It consists of:

  • A technology infrastructure that offers identity, access and consent management services through standard APIs
  • A data layer that provides encrypted data storage and enforces standards for the exchange of a wide range of health measurements between the platform and service layer

Workflow of Lenus Platform

2. New Service Models

The value of a digital health platform is only realised through the development of new services that leverage its capabilities.

Moreover, sharing health measurements collected on digital devices with a clinician does not in itself offer much value. Services need to be designed that both leverage the data but also meet the needs and fit with the workflow of health professionals.

The Lenus platform adopts an API first approach that enables the end to end transport of data between services and the platform. This architecture provides flexibility to developers to enable them to create new services that meet user needs but also offers a framework that enforces standards in relation to data transport, storage and user identity.

To demonstrate the platform capabilities we have used the APIs to create three well-being services that support self-management of high blood pressure, diabetes and asthma and help reduce demand for face to face consultations in both primary and secondary care.

The services constitute three mobile apps for patients that capture and visualise data received from connected hardware devices relating to the different conditions and, using the Lenus platform, shares this data with a web application designed to aggregate the data and augment it with appropriate workflow and actions for healthcare professionals.

3. Insight & Prioritisation over the Data Firehose

The introduction of these types of services will generate a huge amount of data. As such it will be important for services to translate the data streams into knowledge and actionable insight.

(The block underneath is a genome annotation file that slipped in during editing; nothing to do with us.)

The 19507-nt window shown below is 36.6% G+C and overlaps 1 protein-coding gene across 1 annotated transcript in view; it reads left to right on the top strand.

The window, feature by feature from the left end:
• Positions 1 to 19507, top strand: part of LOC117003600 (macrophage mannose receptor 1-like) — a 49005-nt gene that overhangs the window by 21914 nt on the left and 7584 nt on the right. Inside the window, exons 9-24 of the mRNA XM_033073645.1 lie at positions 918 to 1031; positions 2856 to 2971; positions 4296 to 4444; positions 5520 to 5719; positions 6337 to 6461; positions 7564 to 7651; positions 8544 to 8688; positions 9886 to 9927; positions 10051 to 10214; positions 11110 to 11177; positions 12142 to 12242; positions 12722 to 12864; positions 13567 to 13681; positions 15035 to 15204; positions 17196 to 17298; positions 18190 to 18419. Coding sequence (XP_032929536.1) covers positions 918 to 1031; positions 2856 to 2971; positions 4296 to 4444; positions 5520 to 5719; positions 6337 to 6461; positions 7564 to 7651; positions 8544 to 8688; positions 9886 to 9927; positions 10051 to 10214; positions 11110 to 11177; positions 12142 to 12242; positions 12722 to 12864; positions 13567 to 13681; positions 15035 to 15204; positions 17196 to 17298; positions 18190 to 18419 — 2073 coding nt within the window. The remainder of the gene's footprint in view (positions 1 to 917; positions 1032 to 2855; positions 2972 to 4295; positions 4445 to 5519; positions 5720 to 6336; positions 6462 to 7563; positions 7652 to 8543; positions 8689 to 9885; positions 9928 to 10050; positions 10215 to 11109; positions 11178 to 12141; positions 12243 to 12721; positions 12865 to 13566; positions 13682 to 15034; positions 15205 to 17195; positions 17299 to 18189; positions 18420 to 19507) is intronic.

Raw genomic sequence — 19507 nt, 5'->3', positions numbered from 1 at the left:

Health professionals will quite rightly balk at being exposed to a firehose of real time data from a multitude of different devices. You are unlikely to find a cardiologist who wants to take responsibility for monitoring a stream of ECGs from a group of patients 24hrs a day.

As such, services will increasingly need to use algorithms and machine learning, guided by transparent clinical guidelines, to monitor the data streams, apply rules and offer actionable insight to health professionals.

Increasingly, these services will become more sophisticated and will start to check and parse the data generated to help identify trends and alert both the patient and the health professional much earlier. For example a recent challenge on Kaggle has shown how neural networks can be used to automatically detect lung cancer in chest cavity images. Stanford have recently used similar techniques to automatically identify skin cancer in images.

While we may be some way from full automation it is clear that digital services combined with machine learning can deliver a more efficient triage process and in turn augment the capability of health professionals.

Conclusion

We believe that the three big challenges for digital health can be met with digital health platforms such as Lenus. As demonstrated in this article, the platform’s API first, cloud based solution will allow the creation of new digitally enabled service delivery models that will enhance the capability of health and social care professionals.

If you are interested in deploying Lenus or connecting your app or service to the platform, please get in touch .